This is similar to the MDM features Microsoft recently added to Office 365, which are actually powered by Intune and also give administrators the option to lock down the Office apps on devices. But with Intune you can set up conditional access for other apps and use the new containers to secure apps and files. "We are offering app wrapping with support for iOS and Android," Conway said. Companies can deploy line-of-business apps with Intune, which can be used to control what users can open, save and whether they can cut, copy or paste, Conway said.
You can also combine that with the device settings already in Intune and the new integration with the Apple Configurator. "You can do a lockdown on an iOS device using supervisor mode," Conway said. "You can set policy to turn an iPad into a kiosk that only runs one app; you can't rotate the screen, you can't change the volume. It literally just has the app on it."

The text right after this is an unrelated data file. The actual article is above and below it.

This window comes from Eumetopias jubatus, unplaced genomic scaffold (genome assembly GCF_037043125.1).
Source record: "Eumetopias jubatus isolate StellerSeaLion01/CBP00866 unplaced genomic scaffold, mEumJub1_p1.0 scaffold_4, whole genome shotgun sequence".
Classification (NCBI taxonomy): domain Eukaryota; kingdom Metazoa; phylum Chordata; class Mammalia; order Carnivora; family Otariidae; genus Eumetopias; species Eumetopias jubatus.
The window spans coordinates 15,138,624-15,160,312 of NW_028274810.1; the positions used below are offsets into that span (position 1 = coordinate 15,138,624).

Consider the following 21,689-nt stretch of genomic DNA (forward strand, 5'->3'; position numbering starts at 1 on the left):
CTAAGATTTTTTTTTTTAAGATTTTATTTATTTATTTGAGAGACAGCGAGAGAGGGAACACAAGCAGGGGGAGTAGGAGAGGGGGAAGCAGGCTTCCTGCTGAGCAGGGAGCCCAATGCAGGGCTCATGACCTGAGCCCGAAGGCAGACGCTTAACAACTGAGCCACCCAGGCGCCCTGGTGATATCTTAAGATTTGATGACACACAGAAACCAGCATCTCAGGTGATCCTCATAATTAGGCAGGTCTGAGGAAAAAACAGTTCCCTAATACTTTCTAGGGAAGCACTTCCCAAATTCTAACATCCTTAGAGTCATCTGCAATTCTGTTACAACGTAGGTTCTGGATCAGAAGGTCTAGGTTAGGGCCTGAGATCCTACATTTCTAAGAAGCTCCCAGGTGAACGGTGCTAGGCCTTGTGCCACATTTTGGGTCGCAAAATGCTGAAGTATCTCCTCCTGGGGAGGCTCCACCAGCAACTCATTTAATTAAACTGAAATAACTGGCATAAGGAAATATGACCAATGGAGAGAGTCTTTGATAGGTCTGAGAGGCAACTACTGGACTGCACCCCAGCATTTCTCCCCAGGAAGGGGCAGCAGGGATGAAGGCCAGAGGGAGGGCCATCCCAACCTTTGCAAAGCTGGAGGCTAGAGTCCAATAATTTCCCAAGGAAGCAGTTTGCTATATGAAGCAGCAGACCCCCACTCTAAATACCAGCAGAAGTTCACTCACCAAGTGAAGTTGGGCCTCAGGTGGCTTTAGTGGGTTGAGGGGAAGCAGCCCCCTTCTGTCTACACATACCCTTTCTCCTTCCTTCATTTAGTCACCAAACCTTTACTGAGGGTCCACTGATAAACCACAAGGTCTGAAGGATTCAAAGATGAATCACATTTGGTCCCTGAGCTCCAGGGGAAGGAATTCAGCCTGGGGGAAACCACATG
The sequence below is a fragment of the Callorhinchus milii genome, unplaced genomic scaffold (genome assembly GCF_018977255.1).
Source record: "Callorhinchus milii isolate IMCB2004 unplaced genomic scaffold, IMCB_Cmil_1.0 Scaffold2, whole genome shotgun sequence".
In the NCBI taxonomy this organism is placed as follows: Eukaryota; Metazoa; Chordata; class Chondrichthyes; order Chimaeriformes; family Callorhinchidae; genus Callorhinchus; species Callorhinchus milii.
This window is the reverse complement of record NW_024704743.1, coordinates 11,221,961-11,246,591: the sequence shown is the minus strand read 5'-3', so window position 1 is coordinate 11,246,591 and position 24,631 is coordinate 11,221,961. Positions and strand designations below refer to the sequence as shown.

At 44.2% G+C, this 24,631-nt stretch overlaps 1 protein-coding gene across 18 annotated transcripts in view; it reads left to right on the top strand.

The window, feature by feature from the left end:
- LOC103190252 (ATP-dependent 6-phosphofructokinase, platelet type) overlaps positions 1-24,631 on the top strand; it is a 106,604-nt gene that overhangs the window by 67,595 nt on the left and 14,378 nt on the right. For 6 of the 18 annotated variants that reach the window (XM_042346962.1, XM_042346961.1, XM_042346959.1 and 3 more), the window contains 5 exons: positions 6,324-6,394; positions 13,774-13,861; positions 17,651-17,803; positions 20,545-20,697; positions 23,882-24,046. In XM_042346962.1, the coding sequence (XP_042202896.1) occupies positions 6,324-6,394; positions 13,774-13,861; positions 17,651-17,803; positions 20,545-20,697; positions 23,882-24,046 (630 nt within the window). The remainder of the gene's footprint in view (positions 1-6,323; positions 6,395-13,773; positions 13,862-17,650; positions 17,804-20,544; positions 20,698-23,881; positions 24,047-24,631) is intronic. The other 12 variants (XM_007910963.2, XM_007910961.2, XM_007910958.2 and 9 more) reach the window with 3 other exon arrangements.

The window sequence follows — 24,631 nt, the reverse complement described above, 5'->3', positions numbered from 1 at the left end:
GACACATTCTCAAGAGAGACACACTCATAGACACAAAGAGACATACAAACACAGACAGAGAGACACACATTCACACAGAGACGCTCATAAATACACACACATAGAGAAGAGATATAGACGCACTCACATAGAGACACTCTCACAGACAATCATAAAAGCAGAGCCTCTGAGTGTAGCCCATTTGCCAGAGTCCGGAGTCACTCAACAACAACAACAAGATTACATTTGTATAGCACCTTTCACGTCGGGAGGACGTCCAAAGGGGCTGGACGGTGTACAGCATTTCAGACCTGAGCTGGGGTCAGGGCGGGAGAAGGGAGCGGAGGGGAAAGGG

One thing Intune doesn't have at this stage is management for Windows 10-specific security features, including the per-file encrypted containers for business documents. Microsoft has promised that Intune will be able to manage those features, but they aren't in the current technical preview. A preview version of System Center Configuration Manager to support Windows 10 and Windows Server vNext will be available in the first half of 2015 and that's a likely timescale for Intune support as well.
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